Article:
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How One Focus Group Changed JOYN Advisors for the Better

JOYN Advisors upped its eldercare planning game with an open-to-the-public workshop.

In 2018, Jarrett Oakley discovered how ill-equipped his parents were to care for his maternal grandparents. The news hit him as he was sitting in on a JOYN Advisors’ Seasons of Care workshop, a program that JOYN created to educate and assist the Atlanta, Ga., community about eldercare financial planning.

Oakley started working for the firm that same year. As its marketing director—overseeing community engagement programs among other things—he wanted to experience what Seasons of Care was all about. But it wasn’t all work. Oakley’s grandparents were showing signs of dementia, and in the interim, his family lost his grandfather and Oakley’s grandmother became mute. So, the workshop was, in part, a personal endeavor, too.

During the 90-minute session, Oakley got a reality check about the state of his parents, who were entrenched in caring for his elderly grandmother, as caregivers and how he was underprepared to care for them when his own parents would start to need care.

“My parents were going through this and they were so ill equipped. And they’re still suffering from this,” he said. However, now that Oakley has been running the workshop for well over a year he is still concerned but has a better outlook.

“I understand the absolute importance of planning early,” he said trying to not divulge too much about his family’s personal business. “That the challenge isn’t going away and to mitigate the tolls is to work together as a family.”

JOYN, an independent firm founded in 1991, started Seasons of Care in 2016 after surveying its client base on the most significant and stressful life event that they were making decisions for. The group responded with accounts related to caregiving for aging relatives.

“People have been talking about the costs of long-term care policies for a long time, but those discussions were about people who couldn’t take care of themselves, at all. The focus group said there’s a lot of care needs that happen well before it gets to that point. We focused on it as a way to help our clients,” said David Geller, the CEO and co-founder of JOYN Advisors.

Caregivers, which can be defined as informal or unpaid individuals caring for a relative over the age of 65, spend at least one hour providing care, according to the Bureau of Labor Statistics’ Unpaid Eldercare in the United States 2017-2018 Summary. Care can be helping with grooming, providing transportation, shopping for basic needs, cleaning, socializing and preparing meals. Caregivers who lived with the person they were caring for (6.1 million individuals) spent at least three hours a day. Employed caregivers spent an average of 2.3 hours on weekdays and 3.3 hours on the weekend days.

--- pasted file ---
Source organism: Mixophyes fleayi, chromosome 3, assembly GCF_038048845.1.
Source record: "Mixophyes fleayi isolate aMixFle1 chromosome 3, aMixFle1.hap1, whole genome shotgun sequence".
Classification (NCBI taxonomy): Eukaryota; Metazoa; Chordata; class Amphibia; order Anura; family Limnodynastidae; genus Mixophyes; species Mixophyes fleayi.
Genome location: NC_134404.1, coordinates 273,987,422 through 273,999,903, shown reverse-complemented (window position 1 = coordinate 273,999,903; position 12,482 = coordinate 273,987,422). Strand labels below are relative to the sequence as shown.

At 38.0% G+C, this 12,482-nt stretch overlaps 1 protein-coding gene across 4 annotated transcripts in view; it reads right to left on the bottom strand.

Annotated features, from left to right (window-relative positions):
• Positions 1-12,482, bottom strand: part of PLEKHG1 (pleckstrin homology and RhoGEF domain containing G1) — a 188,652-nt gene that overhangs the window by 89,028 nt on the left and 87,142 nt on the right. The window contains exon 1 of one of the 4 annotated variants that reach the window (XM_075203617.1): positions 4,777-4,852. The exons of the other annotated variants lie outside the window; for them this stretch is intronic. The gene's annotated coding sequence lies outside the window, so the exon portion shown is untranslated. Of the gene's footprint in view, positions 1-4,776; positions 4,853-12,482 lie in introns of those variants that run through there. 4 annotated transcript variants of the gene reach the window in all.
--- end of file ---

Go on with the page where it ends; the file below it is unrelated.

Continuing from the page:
The study also finds that over 8 million Americans are sandwiched between caring for their children who live at home and caring for their aging relatives. These individuals were less likely to give daily care. Almost half (48%) of them are providing care for a parent. And 82% were employed full time or part time.

“The number of professional caregivers is dwindling so the families are having to shoulder much of the burden. We started building an interactive workshop to touch on the financial difficulty that’s related to that,” said Oakley. 

There is an unfortunate shortage of home care workers in the U.S. This shortfall stems largely from changing immigration policies and poor-quality jobs (i.e., low pay, lack of benefits, and emotionally and physically taxing positions) that either deter people from entering the field or cause a high turnover rate. Along with those factors, aging and retiring adults are close to outnumbering the country’s young workforce, the people needed to help fill home care jobs. 

See: The Looming Caregiver Crisis and The Retirement Caregiver Crisis

Neither Geller nor Oakley budged on the amount of expenses incurred in the undertaking of upping JOYN’s attention to the whole of eldercare financial planning. However, they did say that a significant amount of time, money and energy went into it.

JOYN’s experiential marketing effort is held every six to eight weeks, about six times a year at its office in Atlanta. Oakley says they typically get around 20 to 30 attendees, who are a mix of clients and the general public. JOYN serves high-net-worth individuals, privately owned businesses and their families. Overall, the program has amassed 250 to 300 attendees, said Oakley. JOYN hasn’t crunched the most recent numbers, yet, on the conversion rate, but Oakley says Seasons of Care is “one of our primary engagement activities with prospective clients.”

The workshop doesn’t focus solely on the financial part of eldercare planning, which incorporates the costs, safeguarding assets, long-term care insurance, cash flow analysis and retirement. Seasons of Care covers the emotional, relational and organizational aspects, as well, according to Oakley. Oakley said JOYN calls in experts in the eldercare planning space such as eldercare lawyers, senior financial advisors, living community managers and clinicians to delve into various topics. Topics surrounding understanding what their loved one wants; how to make decisions as a family; how to navigate conflicts; and how siblings can coordinate care.

“Having your ducks in a row before the crisis happens is so vital [because] the challenges tend to be overwhelming for most people,” said Oakley.

If prospects want more of JOYN’s services, Oakley and Geller say there are behavioral wealth specialists trained in family therapy that are ready to help prospects address their challenges.

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